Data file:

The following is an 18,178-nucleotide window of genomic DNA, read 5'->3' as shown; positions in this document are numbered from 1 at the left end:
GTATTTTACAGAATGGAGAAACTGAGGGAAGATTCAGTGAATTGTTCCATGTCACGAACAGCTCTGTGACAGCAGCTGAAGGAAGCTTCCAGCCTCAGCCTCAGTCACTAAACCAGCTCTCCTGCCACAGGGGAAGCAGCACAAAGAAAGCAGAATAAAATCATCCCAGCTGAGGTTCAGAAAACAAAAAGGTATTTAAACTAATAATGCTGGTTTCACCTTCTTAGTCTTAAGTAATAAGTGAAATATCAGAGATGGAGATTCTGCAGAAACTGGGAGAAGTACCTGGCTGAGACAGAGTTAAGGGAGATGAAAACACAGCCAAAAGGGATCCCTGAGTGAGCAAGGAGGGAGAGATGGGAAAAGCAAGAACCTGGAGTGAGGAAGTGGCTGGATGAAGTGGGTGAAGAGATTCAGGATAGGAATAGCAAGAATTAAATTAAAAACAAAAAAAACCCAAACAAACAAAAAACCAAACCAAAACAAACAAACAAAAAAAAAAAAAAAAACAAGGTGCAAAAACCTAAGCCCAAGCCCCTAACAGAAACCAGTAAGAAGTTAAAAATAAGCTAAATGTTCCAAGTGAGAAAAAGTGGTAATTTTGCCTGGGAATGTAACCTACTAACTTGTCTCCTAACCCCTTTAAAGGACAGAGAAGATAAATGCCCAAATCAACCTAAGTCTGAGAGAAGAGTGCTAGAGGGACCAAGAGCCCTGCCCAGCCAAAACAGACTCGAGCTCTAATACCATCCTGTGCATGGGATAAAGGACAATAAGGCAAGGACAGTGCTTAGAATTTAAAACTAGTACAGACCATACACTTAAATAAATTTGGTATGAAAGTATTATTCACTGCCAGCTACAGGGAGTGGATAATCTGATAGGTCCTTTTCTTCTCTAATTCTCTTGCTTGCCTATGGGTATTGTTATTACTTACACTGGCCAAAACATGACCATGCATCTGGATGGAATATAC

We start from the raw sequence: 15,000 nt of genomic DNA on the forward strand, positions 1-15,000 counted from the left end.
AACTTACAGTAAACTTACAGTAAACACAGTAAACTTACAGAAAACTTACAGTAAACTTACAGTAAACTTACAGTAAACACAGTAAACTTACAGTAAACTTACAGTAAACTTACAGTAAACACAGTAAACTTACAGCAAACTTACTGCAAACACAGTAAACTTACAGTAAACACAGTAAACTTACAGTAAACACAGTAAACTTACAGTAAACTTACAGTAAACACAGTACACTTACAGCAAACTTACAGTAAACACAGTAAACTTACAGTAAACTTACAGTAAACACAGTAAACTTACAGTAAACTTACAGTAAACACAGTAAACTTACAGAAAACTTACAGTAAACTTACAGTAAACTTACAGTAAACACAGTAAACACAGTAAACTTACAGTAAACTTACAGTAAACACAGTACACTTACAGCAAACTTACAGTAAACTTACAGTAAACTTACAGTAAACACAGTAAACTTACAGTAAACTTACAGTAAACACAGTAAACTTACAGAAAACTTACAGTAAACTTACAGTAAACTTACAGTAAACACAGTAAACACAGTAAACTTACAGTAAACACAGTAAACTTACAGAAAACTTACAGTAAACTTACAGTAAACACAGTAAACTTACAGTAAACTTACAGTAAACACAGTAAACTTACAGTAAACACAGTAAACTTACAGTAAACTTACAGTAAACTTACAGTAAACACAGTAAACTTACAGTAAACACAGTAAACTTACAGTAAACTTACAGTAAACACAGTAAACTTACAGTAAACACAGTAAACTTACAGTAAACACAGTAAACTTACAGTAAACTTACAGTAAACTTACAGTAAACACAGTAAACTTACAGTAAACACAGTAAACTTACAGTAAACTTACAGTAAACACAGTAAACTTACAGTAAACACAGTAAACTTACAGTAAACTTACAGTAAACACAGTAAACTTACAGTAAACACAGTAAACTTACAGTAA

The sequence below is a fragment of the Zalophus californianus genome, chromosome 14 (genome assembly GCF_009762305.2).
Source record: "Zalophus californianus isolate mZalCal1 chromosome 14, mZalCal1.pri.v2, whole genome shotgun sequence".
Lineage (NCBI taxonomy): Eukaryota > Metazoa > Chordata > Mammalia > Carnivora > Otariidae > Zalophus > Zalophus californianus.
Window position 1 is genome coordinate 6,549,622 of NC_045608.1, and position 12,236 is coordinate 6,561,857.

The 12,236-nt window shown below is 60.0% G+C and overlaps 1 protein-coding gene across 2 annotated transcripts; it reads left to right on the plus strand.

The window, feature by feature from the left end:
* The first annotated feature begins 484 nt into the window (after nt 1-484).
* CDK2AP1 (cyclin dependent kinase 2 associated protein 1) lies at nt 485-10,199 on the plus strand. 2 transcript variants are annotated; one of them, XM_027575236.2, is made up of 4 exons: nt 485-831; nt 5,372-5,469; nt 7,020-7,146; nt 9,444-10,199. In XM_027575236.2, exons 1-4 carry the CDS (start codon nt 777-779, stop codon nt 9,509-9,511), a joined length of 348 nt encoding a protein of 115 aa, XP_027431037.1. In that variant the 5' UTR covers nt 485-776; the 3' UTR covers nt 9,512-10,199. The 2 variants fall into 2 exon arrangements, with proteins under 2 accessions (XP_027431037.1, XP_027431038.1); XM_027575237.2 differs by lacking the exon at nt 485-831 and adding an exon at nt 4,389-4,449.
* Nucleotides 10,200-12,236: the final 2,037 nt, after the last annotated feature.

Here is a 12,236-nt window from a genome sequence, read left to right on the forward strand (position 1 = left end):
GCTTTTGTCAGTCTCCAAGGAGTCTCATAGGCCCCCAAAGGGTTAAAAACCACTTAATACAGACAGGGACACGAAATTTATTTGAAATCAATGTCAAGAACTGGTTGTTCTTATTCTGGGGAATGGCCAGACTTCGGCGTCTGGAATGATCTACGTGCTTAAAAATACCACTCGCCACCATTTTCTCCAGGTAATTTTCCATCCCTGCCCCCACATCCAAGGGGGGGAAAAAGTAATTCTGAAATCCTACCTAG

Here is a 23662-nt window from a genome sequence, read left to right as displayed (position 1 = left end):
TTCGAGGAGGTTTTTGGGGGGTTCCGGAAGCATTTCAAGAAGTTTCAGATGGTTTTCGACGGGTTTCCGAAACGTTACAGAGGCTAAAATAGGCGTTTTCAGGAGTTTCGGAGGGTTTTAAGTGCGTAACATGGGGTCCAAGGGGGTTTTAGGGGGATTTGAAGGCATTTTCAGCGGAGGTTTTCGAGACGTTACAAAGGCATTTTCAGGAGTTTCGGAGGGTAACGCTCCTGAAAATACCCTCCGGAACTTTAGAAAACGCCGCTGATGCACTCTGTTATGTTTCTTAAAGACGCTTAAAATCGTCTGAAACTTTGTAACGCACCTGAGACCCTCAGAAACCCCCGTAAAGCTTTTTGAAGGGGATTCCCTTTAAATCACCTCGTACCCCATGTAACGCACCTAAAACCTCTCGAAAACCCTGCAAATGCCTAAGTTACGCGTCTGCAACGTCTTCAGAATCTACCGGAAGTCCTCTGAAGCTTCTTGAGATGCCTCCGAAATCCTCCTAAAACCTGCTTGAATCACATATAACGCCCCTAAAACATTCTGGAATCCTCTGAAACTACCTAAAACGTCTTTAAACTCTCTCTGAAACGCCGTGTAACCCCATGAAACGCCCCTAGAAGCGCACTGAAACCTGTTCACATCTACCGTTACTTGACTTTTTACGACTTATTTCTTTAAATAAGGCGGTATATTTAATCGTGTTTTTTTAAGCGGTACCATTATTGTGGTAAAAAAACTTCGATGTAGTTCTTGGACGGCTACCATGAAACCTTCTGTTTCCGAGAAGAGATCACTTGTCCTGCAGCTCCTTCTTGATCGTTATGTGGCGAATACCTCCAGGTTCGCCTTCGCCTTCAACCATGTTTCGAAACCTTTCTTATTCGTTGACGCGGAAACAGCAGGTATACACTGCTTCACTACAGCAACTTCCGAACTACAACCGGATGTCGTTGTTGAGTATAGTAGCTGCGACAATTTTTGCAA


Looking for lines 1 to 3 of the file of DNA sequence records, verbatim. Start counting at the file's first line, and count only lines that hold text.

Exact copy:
The following is an 18,178-nucleotide window of genomic DNA, read 5'->3' as shown; positions in this document are numbered from 1 at the left end:
GTATTTTACAGAATGGAGAAACTGAGGGAAGATTCAGTGAATTGTTCCATGTCACGAACAGCTCTGTGACAGCAGCTGAAGGAAGCTTCCAGCCTCAGCCTCAGTCACTAAACCAGCTCTCCTGCCACAGGGGAAGCAGCACAAAGAAAGCAGAATAAAATCATCCCAGCTGAGGTTCAGAAAACAAAAAGGTATTTAAACTAATAATGCTGGTTTCACCTTCTTAGTCTTAAGTAATAAGTGAAATATCAGAGATGGAGATTCTGCAGAAACTGGGAGAAGTACCTGGCTGAGACAGAGTTAAGGGAGATGAAAACACAGCCAAAAGGGATCCCTGAGTGAGCAAGGAGGGAGAGATGGGAAAAGCAAGAACCTGGAGTGAGGAAGTGGCTGGATGAAGTGGGTGAAGAGATTCAGGATAGGAATAGCAAGAATTAAATTAAAAACAAAAAAAACCCAAACAAACAAAAAACCAAACCAAAACAAACAAACAAAAAAAAAAAAAAAAACAAGGTGCAAAAACCTAAGCCCAAGCCCCTAACAGAAACCAGTAAGAAGTTAAAAATAAGCTAAATGTTCCAAGTGAGAAAAAGTGGTAATTTTGCCTGGGAATGTAACCTACTAACTTGTCTCCTAACCCCTTTAAAGGACAGAGAAGATAAATGCCCAAATCAACCTAAGTCTGAGAGAAGAGTGCTAGAGGGACCAAGAGCCCTGCCCAGCCAAAACAGACTCGAGCTCTAATACCATCCTGTGCATGGGATAAAGGACAATAAGGCAAGGACAGTGCTTAGAATTTAAAACTAGTACAGACCATACACTTAAATAAATTTGGTATGAAAGTATTATTCACTGCCAGCTACAGGGAGTGGATAATCTGATAGGTCCTTTTCTTCTCTAATTCTCTTGCTTGCCTATGGGTATTGTTATTACTTACACTGGCCAAAACATGACCATGCATCTGGATGGAATATAC

We start from the raw sequence: 15,000 nt of genomic DNA on the forward strand, positions 1-15,000 counted from the left end.